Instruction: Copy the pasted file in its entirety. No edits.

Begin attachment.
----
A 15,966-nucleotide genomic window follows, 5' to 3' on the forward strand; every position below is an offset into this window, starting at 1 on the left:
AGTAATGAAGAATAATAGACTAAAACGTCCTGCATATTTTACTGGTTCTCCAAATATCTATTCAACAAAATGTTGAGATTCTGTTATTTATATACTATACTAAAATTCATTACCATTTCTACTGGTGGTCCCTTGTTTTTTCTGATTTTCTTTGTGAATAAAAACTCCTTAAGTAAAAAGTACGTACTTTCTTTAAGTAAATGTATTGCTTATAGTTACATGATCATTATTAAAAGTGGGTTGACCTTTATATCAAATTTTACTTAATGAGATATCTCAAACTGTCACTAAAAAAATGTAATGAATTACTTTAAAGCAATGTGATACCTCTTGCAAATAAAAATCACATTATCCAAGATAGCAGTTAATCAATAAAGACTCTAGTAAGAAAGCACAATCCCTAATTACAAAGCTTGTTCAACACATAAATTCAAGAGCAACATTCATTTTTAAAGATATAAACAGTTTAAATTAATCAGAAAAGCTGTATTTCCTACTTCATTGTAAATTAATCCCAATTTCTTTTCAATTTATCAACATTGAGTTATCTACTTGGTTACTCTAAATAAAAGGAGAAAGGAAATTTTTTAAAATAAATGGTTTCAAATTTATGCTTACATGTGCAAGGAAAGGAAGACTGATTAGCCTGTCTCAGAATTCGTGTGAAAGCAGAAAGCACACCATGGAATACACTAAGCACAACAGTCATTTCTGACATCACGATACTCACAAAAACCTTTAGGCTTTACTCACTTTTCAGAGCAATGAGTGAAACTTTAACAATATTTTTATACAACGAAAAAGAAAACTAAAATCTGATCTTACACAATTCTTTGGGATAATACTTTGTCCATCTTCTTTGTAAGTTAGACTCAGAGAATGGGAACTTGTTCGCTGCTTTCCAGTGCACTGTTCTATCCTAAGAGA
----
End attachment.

A 15,966-nucleotide genomic window follows, 5' to 3' on the forward strand; every position below is an offset into this window, starting at 1 on the left:
AGTAATGAAGAATAATAGACTAAAACGTCCTGCATATTTTACTGGTTCTCCAAATATCTATTCAACAAAATGTTGAGATTCTGTTATTTATATACTATACTAAAATTCATTACCATTTCTACTGGTGGTCCCTTGTTTTTTCTGATTTTCTTTGTGAATAAAAACTCCTTAAGTAAAAAGTACGTACTTTCTTTAAGTAAATGTATTGCTTATAGTTACATGATCATTATTAAAAGTGGGTTGACCTTTATATCAAATTTTACTTAATGAGATATCTCAAACTGTCACTAAAAAAATGTAATGAATTACTTTAAAGCAATGTGATACCTCTTGCAAATAAAAATCACATTATCCAAGATAGCAGTTAATCAATAAAGACTCTAGTAAGAAAGCACAATCCCTAATTACAAAGCTTGTTCAACACATAAATTCAAGAGCAACATTCATTTTTAAAGATATAAACAGTTTAAATTAATCAGAAAAGCTGTATTTCCTACTTCATTGTAAATTAATCCCAATTTCTTTTCAATTTATCAACATTGAGTTATCTACTTGGTTACTCTAAATAAAAGGAGAAAGGAAATTTTTTAAAATAAATGGTTTCAAATTTATGCTTACATGTGCAAGGAAAGGAAGACTGATTAGCCTGTCTCAGAATTCGTGTGAAAGCAGAAAGCACACCATGGAATACACTAAGCACAACAGTCATTTCTGACATCACGATACTCACAAAAACCTTTAGGCTTTACTCACTTTTCAGAGCAATGAGTGAAACTTTAACAATATTTTTATACAACGAAAAAGAAAACTAAAATCTGATCTTACACAATTCTTTGGGATAATACTTTGTCCATCTTCTTTGTAAGTTAGACTCAGAGAATGGGAACTTGTTCGCTGCTTTCCAGTGCACTGTTCTATCCTAAGAGA